Poinciana High School is a four-year public school serving 1,800 students in Osceola County,Florida. In 2013, Michael Meechin spearheaded a new initiative transitioning Poinciana’s StudentServices Department from their clunky content management system to Remind. Since thischange, students in the pilot group have improved their attendance by 60%.
Prior to Remind, Poinciana’s Student Services Department was using traditional tools tocommunicate with students: email, phone calls, and a popular content management system(CMS). When Michael Meechin joined as Assistant Principal in 2013, his goal was to empower the Student Services Department to improve attendance among a pilot group of chronically absent students.
Michael soon discovered two primary obstacles. First, Poinciana was a Title I school, and manystudents’ parents worked at least two jobs. This meant parents weren’t always home in the morning to help students wake up, catch a bus at 5:45, and make it to school by 7:15.
Second, feedback from Poinciana’s Student Services Department revealed that their traditional communication tools were not effective; students didn’t check email regularly, and individualized phone calls were time-consuming and usually went straight to voicemail. Additionally, their CMSwas implemented at the district level, making it difficult to use for personalized, one-to-onecommunication.
I could use our content management system to connect with students, but bottomline: it’s not as user-friendly as Remind.
It became clear to Michael that their communication tools were not designed for today’s students, who check their phones constantly but are unlikely to answer calls from numbers they don’t recognize. Facing demoralization from his team, who were working long hours with few results, Michael began searching for a better solution.
Michael had experience using Remind at three previous high schools and in many differentpositions: classroom teacher, college counselor, and testing coordinator. Shortly after joiningPoinciana as Assistant Principal, he read a blog post about a high school near Chicago that usedRemind to decrease truancy by 20%. He was inspired to implement a similar system at his school and expand his “no excuses” mindset to student attendance.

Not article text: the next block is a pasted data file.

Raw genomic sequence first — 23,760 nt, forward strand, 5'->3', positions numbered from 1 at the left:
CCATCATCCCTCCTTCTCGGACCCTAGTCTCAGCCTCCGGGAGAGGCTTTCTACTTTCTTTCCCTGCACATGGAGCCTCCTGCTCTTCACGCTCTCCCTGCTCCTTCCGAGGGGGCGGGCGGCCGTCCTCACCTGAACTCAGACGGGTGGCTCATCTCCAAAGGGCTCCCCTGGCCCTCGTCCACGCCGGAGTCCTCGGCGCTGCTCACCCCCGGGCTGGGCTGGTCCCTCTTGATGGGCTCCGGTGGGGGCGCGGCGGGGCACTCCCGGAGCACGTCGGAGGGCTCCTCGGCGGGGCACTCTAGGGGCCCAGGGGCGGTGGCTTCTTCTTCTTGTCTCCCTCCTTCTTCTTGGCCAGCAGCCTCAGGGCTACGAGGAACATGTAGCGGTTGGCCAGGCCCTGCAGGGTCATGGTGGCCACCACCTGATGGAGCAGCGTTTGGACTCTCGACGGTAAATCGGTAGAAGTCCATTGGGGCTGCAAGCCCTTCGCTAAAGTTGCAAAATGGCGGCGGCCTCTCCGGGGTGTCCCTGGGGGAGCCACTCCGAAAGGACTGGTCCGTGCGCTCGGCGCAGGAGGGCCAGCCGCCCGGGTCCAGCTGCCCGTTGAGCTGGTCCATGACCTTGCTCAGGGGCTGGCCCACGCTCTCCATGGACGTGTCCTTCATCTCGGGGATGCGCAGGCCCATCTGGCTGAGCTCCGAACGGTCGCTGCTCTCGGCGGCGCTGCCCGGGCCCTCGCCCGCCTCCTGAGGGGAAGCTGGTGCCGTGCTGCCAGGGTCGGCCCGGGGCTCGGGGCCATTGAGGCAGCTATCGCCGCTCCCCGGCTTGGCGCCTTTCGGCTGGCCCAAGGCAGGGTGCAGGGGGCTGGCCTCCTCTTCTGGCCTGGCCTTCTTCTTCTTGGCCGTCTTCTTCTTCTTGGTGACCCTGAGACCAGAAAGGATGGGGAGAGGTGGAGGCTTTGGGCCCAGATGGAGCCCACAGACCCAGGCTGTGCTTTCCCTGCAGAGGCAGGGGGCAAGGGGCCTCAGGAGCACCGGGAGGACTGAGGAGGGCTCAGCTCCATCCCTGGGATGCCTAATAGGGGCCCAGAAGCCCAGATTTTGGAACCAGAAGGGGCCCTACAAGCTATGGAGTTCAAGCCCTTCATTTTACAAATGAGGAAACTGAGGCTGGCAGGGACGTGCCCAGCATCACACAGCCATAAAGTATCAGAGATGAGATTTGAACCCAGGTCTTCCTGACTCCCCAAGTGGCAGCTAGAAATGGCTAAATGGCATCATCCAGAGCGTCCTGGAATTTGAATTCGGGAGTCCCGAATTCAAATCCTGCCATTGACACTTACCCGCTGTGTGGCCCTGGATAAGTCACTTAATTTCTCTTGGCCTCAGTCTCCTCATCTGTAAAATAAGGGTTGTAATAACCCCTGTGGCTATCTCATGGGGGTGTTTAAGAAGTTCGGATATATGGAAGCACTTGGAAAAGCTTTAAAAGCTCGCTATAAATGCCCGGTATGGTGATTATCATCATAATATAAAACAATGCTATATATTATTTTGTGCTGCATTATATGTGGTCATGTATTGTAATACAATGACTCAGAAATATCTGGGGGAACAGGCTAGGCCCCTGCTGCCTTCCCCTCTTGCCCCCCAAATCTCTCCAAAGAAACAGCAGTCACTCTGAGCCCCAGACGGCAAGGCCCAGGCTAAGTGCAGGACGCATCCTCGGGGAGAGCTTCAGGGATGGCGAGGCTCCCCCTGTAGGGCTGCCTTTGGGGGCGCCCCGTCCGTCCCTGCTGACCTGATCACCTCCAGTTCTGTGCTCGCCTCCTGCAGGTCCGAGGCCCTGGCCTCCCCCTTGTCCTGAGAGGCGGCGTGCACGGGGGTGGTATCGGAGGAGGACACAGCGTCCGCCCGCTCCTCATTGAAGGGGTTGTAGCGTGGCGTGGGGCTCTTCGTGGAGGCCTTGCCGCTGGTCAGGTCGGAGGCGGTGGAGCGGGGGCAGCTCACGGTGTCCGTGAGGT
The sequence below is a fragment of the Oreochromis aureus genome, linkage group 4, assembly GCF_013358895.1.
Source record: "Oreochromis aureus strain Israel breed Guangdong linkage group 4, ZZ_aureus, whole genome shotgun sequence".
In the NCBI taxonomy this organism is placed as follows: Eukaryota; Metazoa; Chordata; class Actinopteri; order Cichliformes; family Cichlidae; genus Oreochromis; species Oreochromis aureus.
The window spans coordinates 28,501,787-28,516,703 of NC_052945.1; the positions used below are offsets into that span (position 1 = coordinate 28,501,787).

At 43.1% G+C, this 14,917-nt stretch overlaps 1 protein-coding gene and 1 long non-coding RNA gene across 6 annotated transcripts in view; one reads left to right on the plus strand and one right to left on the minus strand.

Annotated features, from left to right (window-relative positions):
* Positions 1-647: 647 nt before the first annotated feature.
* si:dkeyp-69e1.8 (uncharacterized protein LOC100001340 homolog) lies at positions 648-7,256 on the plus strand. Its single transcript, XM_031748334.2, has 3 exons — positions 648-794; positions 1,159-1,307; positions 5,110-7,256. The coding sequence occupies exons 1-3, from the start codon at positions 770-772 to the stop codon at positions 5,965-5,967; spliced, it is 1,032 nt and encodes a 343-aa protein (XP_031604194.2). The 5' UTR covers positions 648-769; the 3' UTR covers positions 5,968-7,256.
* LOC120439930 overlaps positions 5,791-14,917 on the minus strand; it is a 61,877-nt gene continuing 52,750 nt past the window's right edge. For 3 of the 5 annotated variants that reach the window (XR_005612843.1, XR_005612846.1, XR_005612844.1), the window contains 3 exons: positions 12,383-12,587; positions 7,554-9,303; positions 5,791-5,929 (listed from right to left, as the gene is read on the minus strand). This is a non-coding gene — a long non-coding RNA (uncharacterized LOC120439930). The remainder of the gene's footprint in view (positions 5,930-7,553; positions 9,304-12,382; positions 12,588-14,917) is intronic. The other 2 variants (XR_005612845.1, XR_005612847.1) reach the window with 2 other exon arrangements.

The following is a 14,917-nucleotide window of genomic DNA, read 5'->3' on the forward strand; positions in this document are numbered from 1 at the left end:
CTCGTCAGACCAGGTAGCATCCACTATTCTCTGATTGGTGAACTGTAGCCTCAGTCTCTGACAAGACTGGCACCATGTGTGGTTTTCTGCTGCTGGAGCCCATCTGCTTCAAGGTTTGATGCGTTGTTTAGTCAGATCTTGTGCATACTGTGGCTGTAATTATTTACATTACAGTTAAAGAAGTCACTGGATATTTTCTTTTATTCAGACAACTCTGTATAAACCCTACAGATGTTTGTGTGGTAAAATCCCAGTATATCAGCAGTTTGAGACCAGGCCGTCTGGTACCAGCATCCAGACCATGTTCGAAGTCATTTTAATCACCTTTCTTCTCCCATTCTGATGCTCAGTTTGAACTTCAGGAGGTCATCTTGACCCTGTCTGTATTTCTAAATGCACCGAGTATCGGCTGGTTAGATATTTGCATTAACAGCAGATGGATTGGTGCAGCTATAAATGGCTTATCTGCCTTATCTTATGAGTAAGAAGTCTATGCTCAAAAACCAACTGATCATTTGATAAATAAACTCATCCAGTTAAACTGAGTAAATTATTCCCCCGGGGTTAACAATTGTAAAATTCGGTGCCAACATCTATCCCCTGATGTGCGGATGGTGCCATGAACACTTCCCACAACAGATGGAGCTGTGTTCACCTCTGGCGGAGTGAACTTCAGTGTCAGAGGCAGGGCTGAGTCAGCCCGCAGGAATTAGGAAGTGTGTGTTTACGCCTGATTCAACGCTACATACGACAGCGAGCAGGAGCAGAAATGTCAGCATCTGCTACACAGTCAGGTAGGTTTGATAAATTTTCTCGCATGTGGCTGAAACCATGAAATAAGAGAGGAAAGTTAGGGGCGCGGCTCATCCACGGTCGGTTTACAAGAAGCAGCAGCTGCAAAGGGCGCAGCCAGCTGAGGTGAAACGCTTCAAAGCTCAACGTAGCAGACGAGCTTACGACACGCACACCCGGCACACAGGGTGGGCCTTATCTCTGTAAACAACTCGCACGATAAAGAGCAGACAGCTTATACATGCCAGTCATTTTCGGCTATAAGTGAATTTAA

When Michael decided that the Student Services Department was going to adopt Remind as acommunications tool, it was easy to get his staff on board. Where traditional content management systems rely on an array of different features that are difficult to learn, Remind is designed to help schools get started quickly and keep them focused on communication without changing their existing workflows.
Michael and his team knew their goal was to get students moving in the morning, but theywanted to go beyond a standard wake-up call. “We’re in the business of building kids up,” hesays. “So we decided to send inspirational messages.” These messages included motivational quotes, invitations to grab a snack in the cafeteria, or requests to check in face to face—anything that conveyed how excited the Poinciana staff was to see them that day.
One immediate benefit was the amount of time saved by using the Schedule feature. “The beauty of Remind is that we can schedule messages in advance so they go out each day,” Michael says. “Our attendance support coach writes and schedules all of the messages for the week on Mondays or Fridays, whatever works best for her workflow.” Additionally, Remind gives students the option of receiving messages by text or smartphone notification, allowing Michael’s team to reach all students with a mobile device—not just those with a smartphone.
When kids fall down, we pick them up and keep it moving. That's just how weoperate.
As principal at Poinciana, Michael saw attendance for the pilot group of students increaseby 60% after implementing Remind in the Student Services Department. He sawrelationships between students and staff improve, a result of using personalized communicationon a regular basis. “The students we work with enjoy receiving these messages,” he says. “Theycould just unenroll, but they don’t.”